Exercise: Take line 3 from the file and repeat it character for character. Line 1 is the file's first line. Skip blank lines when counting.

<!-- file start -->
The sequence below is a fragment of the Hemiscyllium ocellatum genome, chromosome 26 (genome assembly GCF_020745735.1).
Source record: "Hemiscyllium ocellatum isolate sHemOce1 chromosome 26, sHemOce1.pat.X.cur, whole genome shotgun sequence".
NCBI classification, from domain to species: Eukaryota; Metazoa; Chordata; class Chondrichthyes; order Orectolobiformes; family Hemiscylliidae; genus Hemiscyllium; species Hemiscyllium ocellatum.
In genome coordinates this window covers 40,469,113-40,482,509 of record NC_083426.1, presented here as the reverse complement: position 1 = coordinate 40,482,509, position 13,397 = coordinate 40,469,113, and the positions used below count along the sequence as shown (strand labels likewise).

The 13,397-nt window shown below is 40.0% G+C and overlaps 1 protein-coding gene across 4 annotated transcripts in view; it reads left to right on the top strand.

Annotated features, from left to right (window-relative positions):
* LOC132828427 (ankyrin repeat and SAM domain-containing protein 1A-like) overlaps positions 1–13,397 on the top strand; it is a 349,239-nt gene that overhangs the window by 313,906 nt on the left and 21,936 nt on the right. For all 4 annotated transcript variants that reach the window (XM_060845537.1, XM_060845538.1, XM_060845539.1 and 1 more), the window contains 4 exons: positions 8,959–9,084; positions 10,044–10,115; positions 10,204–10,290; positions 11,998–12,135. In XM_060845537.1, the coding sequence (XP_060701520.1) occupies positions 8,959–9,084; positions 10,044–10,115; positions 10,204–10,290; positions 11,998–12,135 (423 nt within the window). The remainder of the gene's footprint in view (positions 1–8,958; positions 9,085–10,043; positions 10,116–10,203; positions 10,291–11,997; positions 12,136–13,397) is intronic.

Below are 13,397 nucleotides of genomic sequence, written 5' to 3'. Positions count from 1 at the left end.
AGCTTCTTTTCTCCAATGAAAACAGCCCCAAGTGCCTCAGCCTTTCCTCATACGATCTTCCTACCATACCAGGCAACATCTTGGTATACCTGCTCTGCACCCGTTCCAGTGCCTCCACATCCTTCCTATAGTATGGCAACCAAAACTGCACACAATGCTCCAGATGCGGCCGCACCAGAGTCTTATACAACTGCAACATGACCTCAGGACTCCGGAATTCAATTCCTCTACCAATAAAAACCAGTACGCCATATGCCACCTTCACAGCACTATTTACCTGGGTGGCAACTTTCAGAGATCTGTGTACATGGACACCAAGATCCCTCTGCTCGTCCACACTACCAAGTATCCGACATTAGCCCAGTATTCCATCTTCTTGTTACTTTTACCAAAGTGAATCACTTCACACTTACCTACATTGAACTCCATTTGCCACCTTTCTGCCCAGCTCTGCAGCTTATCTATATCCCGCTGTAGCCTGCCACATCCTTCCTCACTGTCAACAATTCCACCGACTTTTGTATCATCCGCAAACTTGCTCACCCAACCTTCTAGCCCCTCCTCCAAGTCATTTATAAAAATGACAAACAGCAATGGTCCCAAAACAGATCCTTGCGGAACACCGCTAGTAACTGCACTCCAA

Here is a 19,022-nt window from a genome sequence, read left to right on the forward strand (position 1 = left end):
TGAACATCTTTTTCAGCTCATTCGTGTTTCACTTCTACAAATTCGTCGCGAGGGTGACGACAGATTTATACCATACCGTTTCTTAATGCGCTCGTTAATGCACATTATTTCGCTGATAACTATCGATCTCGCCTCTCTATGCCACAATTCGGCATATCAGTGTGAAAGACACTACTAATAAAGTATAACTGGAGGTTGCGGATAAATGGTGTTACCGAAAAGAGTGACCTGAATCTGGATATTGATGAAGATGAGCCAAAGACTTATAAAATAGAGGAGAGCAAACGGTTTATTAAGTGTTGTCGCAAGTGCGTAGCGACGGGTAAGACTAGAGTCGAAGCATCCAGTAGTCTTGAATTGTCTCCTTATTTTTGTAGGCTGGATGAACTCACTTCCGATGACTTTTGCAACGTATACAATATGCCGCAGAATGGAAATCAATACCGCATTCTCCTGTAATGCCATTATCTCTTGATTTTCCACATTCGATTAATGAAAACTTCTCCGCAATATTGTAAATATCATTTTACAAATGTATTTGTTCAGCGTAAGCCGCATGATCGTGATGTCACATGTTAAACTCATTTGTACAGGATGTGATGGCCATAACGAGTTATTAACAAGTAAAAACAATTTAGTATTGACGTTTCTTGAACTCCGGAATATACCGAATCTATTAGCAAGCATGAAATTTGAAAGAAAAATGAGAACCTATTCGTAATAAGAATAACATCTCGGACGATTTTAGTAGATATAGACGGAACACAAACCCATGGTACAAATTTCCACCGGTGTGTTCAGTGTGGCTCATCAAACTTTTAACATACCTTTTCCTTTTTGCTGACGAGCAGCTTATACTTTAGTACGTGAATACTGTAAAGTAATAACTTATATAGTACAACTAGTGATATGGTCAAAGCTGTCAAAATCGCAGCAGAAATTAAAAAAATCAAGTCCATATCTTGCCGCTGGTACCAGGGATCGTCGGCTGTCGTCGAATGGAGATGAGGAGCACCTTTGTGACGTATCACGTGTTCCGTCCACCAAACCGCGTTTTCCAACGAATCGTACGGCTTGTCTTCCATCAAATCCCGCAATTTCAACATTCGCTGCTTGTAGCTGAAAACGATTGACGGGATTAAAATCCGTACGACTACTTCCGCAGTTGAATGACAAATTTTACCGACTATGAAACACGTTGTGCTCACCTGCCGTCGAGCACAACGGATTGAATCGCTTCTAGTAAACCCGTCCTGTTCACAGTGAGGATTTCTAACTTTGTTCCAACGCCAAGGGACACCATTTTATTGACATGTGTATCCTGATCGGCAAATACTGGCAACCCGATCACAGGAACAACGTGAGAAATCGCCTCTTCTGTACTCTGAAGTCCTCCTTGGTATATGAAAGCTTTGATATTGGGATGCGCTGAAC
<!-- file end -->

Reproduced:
NCBI classification, from domain to species: Eukaryota; Metazoa; Chordata; class Chondrichthyes; order Orectolobiformes; family Hemiscylliidae; genus Hemiscyllium; species Hemiscyllium ocellatum.